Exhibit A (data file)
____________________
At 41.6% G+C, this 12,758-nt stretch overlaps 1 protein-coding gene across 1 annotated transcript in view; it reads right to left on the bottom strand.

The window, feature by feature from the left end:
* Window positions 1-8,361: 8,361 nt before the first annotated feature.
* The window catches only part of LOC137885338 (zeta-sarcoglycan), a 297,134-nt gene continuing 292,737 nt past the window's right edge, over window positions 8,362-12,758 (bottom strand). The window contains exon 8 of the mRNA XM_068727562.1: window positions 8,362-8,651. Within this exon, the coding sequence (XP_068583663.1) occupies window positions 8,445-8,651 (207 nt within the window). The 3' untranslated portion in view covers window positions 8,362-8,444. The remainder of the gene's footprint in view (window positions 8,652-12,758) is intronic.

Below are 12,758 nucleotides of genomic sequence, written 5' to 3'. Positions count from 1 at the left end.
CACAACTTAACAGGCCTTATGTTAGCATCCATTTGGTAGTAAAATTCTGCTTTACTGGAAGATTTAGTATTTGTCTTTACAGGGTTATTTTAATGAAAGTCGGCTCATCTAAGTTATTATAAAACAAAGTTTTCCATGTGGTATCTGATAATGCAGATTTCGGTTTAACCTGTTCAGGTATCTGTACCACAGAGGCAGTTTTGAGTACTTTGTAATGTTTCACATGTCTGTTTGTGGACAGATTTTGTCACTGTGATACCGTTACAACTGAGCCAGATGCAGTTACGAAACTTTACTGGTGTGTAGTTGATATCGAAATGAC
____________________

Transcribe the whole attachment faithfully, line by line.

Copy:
At 41.6% G+C, this 12,758-nt stretch overlaps 1 protein-coding gene across 1 annotated transcript in view; it reads right to left on the bottom strand.

The window, feature by feature from the left end:
* Window positions 1-8,361: 8,361 nt before the first annotated feature.
* The window catches only part of LOC137885338 (zeta-sarcoglycan), a 297,134-nt gene continuing 292,737 nt past the window's right edge, over window positions 8,362-12,758 (bottom strand). The window contains exon 8 of the mRNA XM_068727562.1: window positions 8,362-8,651. Within this exon, the coding sequence (XP_068583663.1) occupies window positions 8,445-8,651 (207 nt within the window). The 3' untranslated portion in view covers window positions 8,362-8,444. The remainder of the gene's footprint in view (window positions 8,652-12,758) is intronic.

Below are 12,758 nucleotides of genomic sequence, written 5' to 3'. Positions count from 1 at the left end.
CACAACTTAACAGGCCTTATGTTAGCATCCATTTGGTAGTAAAATTCTGCTTTACTGGAAGATTTAGTATTTGTCTTTACAGGGTTATTTTAATGAAAGTCGGCTCATCTAAGTTATTATAAAACAAAGTTTTCCATGTGGTATCTGATAATGCAGATTTCGGTTTAACCTGTTCAGGTATCTGTACCACAGAGGCAGTTTTGAGTACTTTGTAATGTTTCACATGTCTGTTTGTGGACAGATTTTGTCACTGTGATACCGTTACAACTGAGCCAGATGCAGTTACGAAACTTTACTGGTGTGTAGTTGATATCGAAATGAC